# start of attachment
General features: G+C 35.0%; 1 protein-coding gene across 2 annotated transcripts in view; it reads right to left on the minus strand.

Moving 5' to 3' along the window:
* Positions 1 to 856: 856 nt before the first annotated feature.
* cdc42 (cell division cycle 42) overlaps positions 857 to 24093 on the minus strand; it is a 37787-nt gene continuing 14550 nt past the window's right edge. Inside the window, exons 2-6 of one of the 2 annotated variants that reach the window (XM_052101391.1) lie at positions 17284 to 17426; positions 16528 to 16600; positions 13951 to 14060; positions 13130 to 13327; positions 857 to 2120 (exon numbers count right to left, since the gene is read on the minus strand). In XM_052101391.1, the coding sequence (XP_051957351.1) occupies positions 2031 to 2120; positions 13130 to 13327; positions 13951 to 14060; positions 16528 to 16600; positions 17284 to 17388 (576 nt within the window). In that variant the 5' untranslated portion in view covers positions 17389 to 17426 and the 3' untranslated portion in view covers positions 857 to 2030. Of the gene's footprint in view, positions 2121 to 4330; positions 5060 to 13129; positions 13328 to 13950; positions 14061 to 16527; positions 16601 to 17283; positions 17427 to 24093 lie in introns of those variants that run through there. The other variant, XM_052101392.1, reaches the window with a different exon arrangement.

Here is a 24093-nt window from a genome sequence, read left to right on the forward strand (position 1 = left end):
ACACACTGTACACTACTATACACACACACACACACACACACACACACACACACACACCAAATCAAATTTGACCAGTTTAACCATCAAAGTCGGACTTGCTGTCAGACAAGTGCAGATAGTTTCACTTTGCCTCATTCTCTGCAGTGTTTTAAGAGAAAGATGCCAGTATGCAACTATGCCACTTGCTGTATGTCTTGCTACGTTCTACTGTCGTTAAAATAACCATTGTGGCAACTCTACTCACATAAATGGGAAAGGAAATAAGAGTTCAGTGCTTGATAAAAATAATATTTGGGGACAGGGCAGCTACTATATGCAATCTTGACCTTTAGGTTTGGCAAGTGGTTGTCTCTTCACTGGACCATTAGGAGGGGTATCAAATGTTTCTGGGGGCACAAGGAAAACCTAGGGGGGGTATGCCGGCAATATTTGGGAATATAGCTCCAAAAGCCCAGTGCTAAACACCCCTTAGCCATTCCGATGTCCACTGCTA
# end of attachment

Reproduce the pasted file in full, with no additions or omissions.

General features: G+C 35.0%; 1 protein-coding gene across 2 annotated transcripts in view; it reads right to left on the minus strand.

Moving 5' to 3' along the window:
* Positions 1 to 856: 856 nt before the first annotated feature.
* cdc42 (cell division cycle 42) overlaps positions 857 to 24093 on the minus strand; it is a 37787-nt gene continuing 14550 nt past the window's right edge. Inside the window, exons 2-6 of one of the 2 annotated variants that reach the window (XM_052101391.1) lie at positions 17284 to 17426; positions 16528 to 16600; positions 13951 to 14060; positions 13130 to 13327; positions 857 to 2120 (exon numbers count right to left, since the gene is read on the minus strand). In XM_052101391.1, the coding sequence (XP_051957351.1) occupies positions 2031 to 2120; positions 13130 to 13327; positions 13951 to 14060; positions 16528 to 16600; positions 17284 to 17388 (576 nt within the window). In that variant the 5' untranslated portion in view covers positions 17389 to 17426 and the 3' untranslated portion in view covers positions 857 to 2030. Of the gene's footprint in view, positions 2121 to 4330; positions 5060 to 13129; positions 13328 to 13950; positions 14061 to 16527; positions 16601 to 17283; positions 17427 to 24093 lie in introns of those variants that run through there. The other variant, XM_052101392.1, reaches the window with a different exon arrangement.

Here is a 24093-nt window from a genome sequence, read left to right on the forward strand (position 1 = left end):
ACACACTGTACACTACTATACACACACACACACACACACACACACACACACACACACCAAATCAAATTTGACCAGTTTAACCATCAAAGTCGGACTTGCTGTCAGACAAGTGCAGATAGTTTCACTTTGCCTCATTCTCTGCAGTGTTTTAAGAGAAAGATGCCAGTATGCAACTATGCCACTTGCTGTATGTCTTGCTACGTTCTACTGTCGTTAAAATAACCATTGTGGCAACTCTACTCACATAAATGGGAAAGGAAATAAGAGTTCAGTGCTTGATAAAAATAATATTTGGGGACAGGGCAGCTACTATATGCAATCTTGACCTTTAGGTTTGGCAAGTGGTTGTCTCTTCACTGGACCATTAGGAGGGGTATCAAATGTTTCTGGGGGCACAAGGAAAACCTAGGGGGGGTATGCCGGCAATATTTGGGAATATAGCTCCAAAAGCCCAGTGCTAAACACCCCTTAGCCATTCCGATGTCCACTGCTA